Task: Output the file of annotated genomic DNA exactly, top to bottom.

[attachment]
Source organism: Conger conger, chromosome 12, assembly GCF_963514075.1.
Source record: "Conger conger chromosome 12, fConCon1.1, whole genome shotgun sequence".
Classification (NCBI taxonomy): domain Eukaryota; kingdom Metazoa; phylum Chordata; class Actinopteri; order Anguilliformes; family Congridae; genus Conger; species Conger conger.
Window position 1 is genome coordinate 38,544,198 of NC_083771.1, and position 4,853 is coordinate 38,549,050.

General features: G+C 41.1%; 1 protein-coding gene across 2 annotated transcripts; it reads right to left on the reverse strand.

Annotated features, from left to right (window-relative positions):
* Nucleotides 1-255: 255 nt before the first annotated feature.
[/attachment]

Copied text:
Source organism: Conger conger, chromosome 12, assembly GCF_963514075.1.
Source record: "Conger conger chromosome 12, fConCon1.1, whole genome shotgun sequence".
Classification (NCBI taxonomy): domain Eukaryota; kingdom Metazoa; phylum Chordata; class Actinopteri; order Anguilliformes; family Congridae; genus Conger; species Conger conger.
Window position 1 is genome coordinate 38,544,198 of NC_083771.1, and position 4,853 is coordinate 38,549,050.

General features: G+C 41.1%; 1 protein-coding gene across 2 annotated transcripts; it reads right to left on the reverse strand.

Annotated features, from left to right (window-relative positions):
* Nucleotides 1-255: 255 nt before the first annotated feature.